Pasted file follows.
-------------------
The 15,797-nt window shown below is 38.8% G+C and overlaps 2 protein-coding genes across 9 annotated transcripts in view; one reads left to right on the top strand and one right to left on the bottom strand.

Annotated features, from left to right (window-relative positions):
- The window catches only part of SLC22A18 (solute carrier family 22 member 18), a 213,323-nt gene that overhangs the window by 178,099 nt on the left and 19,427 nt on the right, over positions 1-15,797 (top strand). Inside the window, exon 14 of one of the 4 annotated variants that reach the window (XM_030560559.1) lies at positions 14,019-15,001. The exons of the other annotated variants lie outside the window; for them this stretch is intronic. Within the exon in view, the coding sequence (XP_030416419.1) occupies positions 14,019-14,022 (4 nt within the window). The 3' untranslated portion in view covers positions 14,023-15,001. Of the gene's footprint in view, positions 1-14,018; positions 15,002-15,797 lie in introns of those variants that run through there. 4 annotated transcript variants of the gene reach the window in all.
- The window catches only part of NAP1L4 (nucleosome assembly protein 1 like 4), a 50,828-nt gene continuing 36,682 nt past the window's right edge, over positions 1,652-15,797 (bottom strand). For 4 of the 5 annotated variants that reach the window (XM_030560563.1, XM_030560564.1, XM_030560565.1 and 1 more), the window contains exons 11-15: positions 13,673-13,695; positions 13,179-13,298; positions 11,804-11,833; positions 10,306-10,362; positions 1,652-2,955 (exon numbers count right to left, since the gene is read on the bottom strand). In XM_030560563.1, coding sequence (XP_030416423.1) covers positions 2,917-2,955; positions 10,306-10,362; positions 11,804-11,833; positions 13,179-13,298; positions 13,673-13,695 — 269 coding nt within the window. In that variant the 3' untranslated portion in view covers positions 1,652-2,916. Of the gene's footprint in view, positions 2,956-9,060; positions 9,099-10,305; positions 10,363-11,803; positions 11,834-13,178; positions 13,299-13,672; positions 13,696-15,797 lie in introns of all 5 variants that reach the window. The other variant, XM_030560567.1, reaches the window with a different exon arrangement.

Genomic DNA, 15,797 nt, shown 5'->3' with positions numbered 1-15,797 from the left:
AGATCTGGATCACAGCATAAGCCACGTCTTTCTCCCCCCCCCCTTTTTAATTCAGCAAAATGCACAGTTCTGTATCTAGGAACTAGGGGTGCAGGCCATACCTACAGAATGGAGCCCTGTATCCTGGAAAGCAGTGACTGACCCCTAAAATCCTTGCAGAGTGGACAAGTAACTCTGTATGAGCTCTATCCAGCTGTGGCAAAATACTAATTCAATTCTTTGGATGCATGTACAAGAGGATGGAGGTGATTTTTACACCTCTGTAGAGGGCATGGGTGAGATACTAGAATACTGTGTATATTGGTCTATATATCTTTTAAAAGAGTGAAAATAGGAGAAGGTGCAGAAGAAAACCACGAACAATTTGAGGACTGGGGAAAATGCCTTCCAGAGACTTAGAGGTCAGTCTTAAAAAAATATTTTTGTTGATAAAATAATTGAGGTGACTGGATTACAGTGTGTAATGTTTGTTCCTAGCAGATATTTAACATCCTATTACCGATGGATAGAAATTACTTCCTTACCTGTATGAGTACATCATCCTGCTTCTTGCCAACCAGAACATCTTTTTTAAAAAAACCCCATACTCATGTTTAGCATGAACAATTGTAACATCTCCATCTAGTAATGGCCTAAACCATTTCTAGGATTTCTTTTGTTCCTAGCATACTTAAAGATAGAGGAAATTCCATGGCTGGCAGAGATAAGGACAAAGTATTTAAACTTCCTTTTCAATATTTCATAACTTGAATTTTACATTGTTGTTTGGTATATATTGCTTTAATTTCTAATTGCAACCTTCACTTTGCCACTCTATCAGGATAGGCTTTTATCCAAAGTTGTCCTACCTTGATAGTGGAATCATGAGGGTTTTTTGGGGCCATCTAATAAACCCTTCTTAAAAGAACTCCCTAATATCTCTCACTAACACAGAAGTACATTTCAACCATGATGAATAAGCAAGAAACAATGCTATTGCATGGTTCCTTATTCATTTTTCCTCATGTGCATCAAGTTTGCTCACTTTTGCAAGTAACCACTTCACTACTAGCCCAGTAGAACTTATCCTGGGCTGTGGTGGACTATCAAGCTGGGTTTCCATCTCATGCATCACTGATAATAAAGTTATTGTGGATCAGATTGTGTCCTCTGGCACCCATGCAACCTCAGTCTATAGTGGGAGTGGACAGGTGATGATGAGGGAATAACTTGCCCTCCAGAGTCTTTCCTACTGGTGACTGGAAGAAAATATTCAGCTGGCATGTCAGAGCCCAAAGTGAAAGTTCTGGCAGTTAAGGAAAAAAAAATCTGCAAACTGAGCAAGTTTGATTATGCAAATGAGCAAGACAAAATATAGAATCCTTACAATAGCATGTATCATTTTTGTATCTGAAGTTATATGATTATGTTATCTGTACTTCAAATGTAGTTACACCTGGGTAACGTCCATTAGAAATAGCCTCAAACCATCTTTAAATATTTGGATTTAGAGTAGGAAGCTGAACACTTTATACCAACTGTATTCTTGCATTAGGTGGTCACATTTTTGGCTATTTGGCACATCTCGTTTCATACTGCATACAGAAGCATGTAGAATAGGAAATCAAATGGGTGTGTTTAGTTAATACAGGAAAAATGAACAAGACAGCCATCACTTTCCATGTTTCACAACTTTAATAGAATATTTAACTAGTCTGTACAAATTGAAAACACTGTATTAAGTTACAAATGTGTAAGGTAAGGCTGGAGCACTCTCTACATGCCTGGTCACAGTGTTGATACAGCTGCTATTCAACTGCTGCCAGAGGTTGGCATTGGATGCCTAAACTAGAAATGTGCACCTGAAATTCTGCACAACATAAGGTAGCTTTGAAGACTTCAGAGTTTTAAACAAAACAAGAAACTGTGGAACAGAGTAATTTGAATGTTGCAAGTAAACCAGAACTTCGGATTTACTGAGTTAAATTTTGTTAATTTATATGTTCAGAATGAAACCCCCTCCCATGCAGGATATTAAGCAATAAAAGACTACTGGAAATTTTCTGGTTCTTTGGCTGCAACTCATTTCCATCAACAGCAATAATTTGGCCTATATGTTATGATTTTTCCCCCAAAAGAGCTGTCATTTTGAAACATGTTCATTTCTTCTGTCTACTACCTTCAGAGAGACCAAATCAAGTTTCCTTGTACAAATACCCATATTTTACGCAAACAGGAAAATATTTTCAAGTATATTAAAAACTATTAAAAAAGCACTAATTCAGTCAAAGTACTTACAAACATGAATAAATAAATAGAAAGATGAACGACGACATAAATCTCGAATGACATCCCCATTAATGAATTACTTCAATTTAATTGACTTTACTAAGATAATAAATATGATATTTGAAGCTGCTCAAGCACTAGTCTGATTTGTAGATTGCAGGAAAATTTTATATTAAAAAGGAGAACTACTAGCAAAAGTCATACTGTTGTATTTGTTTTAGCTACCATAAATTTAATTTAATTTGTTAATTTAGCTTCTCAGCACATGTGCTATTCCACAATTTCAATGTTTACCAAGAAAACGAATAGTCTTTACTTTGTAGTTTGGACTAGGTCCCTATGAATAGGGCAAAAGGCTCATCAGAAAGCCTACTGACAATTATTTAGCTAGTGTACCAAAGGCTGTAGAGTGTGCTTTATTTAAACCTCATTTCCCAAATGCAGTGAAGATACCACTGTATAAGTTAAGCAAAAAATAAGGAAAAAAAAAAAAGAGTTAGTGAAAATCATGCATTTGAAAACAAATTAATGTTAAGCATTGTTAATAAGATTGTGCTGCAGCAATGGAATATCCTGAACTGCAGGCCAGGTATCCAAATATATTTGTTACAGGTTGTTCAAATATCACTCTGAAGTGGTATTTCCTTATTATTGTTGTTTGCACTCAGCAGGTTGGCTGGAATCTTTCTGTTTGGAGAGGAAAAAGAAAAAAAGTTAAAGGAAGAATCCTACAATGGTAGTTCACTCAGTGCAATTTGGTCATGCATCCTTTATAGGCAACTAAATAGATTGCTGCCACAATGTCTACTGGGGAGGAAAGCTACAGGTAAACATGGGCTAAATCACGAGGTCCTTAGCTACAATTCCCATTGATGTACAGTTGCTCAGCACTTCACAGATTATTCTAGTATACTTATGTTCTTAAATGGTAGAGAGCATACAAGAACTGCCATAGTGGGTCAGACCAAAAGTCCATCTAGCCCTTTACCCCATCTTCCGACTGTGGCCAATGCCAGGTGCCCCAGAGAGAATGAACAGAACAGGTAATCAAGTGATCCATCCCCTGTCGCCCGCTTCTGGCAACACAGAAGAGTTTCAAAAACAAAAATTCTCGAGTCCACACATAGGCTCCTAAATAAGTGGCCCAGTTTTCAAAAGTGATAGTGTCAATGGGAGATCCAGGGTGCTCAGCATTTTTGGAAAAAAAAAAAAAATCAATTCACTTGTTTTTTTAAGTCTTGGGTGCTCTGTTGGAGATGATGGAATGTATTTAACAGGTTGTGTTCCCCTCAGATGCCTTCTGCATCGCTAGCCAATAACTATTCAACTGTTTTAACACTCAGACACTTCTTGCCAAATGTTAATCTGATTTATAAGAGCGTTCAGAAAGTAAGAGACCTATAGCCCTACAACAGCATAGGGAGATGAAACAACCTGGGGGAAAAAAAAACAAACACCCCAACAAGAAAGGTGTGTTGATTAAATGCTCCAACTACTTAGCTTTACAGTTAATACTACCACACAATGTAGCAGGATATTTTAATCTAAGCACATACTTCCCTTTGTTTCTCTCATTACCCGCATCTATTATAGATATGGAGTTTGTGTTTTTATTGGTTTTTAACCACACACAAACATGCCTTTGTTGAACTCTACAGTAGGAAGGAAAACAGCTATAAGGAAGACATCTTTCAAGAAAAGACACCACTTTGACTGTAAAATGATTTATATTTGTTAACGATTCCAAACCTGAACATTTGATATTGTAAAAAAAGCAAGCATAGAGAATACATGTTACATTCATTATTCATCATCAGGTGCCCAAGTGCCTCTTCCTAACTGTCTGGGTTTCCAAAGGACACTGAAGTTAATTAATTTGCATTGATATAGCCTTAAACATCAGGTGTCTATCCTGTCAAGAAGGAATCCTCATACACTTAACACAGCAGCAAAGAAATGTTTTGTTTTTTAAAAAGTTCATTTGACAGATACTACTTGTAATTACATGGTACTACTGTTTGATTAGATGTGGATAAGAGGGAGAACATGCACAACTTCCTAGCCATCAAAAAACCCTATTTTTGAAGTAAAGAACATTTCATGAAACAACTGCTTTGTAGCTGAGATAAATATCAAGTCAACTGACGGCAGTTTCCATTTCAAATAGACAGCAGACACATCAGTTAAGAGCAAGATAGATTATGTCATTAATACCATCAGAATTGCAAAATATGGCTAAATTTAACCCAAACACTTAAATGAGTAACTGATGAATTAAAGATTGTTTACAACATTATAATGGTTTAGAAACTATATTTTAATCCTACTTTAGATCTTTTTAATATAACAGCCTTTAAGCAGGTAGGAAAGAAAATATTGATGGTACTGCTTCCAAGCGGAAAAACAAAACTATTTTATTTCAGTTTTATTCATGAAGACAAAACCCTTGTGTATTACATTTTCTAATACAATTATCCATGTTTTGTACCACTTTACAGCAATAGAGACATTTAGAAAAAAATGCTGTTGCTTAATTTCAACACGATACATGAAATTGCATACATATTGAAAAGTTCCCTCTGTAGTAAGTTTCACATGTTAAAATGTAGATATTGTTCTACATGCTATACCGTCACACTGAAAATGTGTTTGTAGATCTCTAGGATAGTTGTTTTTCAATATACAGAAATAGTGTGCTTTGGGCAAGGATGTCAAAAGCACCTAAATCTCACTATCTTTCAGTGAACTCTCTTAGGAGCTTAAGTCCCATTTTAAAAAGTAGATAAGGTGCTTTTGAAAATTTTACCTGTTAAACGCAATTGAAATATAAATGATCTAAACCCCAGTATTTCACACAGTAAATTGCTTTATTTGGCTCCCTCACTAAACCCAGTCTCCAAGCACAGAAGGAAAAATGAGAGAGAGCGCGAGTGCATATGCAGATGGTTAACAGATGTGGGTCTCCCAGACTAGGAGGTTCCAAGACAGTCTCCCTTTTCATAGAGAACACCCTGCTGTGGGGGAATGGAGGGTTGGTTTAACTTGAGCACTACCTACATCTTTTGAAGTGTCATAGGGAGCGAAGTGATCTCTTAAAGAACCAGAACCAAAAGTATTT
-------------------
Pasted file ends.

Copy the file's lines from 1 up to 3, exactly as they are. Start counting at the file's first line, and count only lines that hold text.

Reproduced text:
The 15,797-nt window shown below is 38.8% G+C and overlaps 2 protein-coding genes across 9 annotated transcripts in view; one reads left to right on the top strand and one right to left on the bottom strand.

Annotated features, from left to right (window-relative positions):
- The window catches only part of SLC22A18 (solute carrier family 22 member 18), a 213,323-nt gene that overhangs the window by 178,099 nt on the left and 19,427 nt on the right, over positions 1-15,797 (top strand). Inside the window, exon 14 of one of the 4 annotated variants that reach the window (XM_030560559.1) lies at positions 14,019-15,001. The exons of the other annotated variants lie outside the window; for them this stretch is intronic. Within the exon in view, the coding sequence (XP_030416419.1) occupies positions 14,019-14,022 (4 nt within the window). The 3' untranslated portion in view covers positions 14,023-15,001. Of the gene's footprint in view, positions 1-14,018; positions 15,002-15,797 lie in introns of those variants that run through there. 4 annotated transcript variants of the gene reach the window in all.